A fellow LA Times reporter wrote: "Rowan Atkinson segment, very clever."
Another wrote: "Mr Bean one of the night's scripted surprises."
The ceremony's showcasing of Britain's rich musical history was another highlight with the use of songs from UK's finest singers and performers seeming to be a massive hit.
KC Johnson from the Chicago Tribune tweeted: "The Jam has been played. I can go home now. Oh, wait, Arctic Monkeys and Sir Paul still to come. Musical heaven."
Chicago Tribune and Los Angeles Times journalist Philip Hersh tweeted: "Did MTV produce this?"
He also heaped praise on the upbeat nature of the athletes' parade.
"This parade of athletes has much more of a party atmosphere than in past... feels like closing ceremony mood," he said.
The cinematic element of the ceremony was singled out, with the New York Times describing the show as "visually stunning".
But some segments of the showpiece seemed to be lost on particular viewers.
Los Angeles Times sports writer Diane Pucin said: "For the life of me, though, am still baffled by NHS tribute at opening ceremonies. Like tribute to United Health Care or something in US."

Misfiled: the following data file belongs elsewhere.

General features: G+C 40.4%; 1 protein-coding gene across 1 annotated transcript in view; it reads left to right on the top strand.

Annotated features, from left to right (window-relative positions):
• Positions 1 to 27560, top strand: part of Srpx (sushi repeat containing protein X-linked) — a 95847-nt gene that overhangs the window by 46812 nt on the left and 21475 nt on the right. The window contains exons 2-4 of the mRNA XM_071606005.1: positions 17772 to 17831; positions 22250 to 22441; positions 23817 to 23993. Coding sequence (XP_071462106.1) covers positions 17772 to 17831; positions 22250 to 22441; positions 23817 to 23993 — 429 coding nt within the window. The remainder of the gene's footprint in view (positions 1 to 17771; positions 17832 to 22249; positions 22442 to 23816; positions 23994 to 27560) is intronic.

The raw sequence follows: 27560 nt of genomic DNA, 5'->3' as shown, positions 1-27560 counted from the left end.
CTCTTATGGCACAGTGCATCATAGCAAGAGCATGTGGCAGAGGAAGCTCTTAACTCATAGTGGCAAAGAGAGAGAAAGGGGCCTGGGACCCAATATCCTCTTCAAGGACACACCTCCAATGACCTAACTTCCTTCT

The fact the Olympic torch was lit by a number of young athletes seemed unpopular with some.
Mr Plaschke tweeted: "Very symbolic ending, but sort of anticlimatic... I like my cauldron lit by one person... and a person people have heard of."
John Cherwa from the LA Times wrote: "Hated the flame lighting. Just make a decision and pick someone."
The decision to ask former Beatle Paul McCartney to sing out the ceremony was well received.
David Haugh from the Chicago Tribune said: "McCartney can still bring it... Na, na, na, na, na,na, na, na... show ending appropriately on a high after confusing cauldron lighting."